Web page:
I am often asked by readers, radio show listeners and clients about all things exchange-traded funds (ETFs). Why I like them so much, why they are better than mutual funds, why I prefer them to individual stocks, etc.
Today, I am going to provide a few questions for you, questions you should ask yourself before you buy any ETF.
Here is my list of the six key questions you must ask before you commit your investment capital to an exchange-traded fund.
1) Why am I buying? Do you need to generate growth from your assets, or is income more what you are looking for? Are you buying this ETF for a long-term hold, or do you plan on trading the fund? The first question of why you are buying is all about you and your goals, so the more defined your objectives are, the better your outcome is likely to be.
2) What asset class am I buying? Is this ETF an equity (stock) fund, or is it a bond fund? Is it pegged to a specific market sector, or is it an inverse fund? Knowing what you are buying is critical, so make sure you are fully aware of what’s in that ETF.
3) What index is my ETF following? Is your ETF exposed to the S&P 500? Is it pegged to the Dow? Or, is it pegged to the NASDAQ 100? All funds of this sort are broad-based equity funds, but they are not created equal in terms of composition and diversification. Knowing how diversified you are in a fund is important, and you know that by looking at the index the ETF follows.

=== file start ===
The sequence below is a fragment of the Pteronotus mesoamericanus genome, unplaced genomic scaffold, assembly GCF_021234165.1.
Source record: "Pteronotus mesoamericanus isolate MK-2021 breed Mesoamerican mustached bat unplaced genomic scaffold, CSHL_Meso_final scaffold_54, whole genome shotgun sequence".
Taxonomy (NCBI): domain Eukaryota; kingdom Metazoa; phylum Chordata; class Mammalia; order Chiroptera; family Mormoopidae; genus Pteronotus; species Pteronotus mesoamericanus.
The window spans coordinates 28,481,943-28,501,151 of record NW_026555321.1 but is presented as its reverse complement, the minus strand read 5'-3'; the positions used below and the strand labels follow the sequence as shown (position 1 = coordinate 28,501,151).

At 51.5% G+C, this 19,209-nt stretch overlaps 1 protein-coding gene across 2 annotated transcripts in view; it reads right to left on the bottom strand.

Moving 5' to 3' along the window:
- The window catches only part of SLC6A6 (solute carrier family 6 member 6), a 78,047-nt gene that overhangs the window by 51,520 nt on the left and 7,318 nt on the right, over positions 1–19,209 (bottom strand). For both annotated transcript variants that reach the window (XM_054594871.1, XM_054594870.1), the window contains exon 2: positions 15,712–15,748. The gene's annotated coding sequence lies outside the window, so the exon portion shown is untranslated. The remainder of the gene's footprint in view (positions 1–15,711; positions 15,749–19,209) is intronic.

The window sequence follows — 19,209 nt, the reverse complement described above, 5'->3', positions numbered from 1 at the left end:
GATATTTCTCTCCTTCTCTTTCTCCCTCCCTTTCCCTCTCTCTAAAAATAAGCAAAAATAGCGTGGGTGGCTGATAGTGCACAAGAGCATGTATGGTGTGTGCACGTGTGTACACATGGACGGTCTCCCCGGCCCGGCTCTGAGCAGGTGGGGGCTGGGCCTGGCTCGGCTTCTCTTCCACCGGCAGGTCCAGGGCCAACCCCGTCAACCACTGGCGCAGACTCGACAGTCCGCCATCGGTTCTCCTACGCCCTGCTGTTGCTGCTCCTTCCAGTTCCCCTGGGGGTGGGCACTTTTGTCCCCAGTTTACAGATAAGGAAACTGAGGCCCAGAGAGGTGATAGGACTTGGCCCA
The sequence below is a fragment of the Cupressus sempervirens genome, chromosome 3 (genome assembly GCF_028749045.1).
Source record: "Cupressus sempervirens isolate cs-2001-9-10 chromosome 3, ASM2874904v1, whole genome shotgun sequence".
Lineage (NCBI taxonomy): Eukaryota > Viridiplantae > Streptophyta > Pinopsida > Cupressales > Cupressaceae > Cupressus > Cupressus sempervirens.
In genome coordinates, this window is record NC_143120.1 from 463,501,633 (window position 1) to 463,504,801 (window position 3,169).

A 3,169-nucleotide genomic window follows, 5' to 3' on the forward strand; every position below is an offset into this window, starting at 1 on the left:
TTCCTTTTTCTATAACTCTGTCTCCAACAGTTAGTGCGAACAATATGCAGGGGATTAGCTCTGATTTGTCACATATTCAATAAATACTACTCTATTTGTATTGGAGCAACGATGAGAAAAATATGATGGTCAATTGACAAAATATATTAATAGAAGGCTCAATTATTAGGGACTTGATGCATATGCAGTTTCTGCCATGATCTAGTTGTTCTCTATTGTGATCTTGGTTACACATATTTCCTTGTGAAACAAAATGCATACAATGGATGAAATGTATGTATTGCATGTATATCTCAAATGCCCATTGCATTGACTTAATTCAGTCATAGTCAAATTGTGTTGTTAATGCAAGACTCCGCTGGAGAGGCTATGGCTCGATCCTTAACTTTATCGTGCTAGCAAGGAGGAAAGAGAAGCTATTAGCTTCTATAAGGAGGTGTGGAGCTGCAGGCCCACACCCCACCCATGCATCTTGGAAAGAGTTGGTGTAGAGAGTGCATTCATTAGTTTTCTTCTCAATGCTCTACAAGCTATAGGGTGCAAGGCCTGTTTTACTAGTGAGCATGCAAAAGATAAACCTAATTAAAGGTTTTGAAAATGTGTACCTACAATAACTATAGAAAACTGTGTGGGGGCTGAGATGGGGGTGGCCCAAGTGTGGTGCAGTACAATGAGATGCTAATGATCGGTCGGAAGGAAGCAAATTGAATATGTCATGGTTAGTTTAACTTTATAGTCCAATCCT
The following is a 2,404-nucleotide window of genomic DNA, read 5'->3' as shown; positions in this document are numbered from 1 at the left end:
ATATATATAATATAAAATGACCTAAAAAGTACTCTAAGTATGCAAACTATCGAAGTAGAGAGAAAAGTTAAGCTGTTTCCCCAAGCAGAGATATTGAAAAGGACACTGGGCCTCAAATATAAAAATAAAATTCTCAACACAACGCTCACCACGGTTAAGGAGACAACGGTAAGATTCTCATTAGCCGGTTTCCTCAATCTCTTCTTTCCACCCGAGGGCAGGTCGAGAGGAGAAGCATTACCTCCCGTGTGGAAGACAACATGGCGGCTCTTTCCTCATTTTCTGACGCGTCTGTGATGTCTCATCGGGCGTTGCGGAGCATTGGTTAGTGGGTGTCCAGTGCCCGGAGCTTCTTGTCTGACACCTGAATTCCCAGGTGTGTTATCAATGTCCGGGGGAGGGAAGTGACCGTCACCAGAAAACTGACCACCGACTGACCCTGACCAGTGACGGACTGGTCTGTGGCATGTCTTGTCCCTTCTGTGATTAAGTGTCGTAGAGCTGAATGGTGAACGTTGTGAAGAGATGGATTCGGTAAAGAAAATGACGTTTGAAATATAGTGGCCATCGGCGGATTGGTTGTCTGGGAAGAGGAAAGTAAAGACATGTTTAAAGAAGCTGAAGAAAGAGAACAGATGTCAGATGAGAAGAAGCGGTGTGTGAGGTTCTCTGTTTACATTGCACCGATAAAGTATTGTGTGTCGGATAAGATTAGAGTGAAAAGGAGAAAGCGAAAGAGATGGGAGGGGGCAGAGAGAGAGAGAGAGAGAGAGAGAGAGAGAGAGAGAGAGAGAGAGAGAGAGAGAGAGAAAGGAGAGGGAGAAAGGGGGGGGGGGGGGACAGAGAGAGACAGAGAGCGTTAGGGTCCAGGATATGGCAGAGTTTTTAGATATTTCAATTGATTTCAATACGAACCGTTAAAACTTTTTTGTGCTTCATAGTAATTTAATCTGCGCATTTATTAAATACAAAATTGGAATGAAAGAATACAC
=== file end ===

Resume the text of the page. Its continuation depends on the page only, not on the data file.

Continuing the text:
4) What’s the cost? How much is that ETF going to cost you? What is its “expense ratio?” If you don’t know how much you’re paying for something, you can’t make a good decision about value.
5) What’s the asset size and volume of this ETF? Are you buying an ETF with a lot of liquidity and a lot of trading volume? Or, are you looking at an ETF with minimal assets under management and one that trades at low volumes? The answer here can make a difference when it comes to efficient trade execution and fund pricing, so be aware of the size of the ETFs you want to buy.
6) What’s my exit point? Do you know when you’re going to sell this ETF? How much downside can you handle? When will you take your winnings off the table? Only you can answer these questions based on your personal investing situation, but answer them you must if you want to be an efficient, and successful, ETF investor.
Finally, subscribers to my Successful ETF Investing newsletter recently received the first new domestic equity buy signal in some time. If you want to find out what we’re buying, then I invite you to click on the link above and check out the newsletter.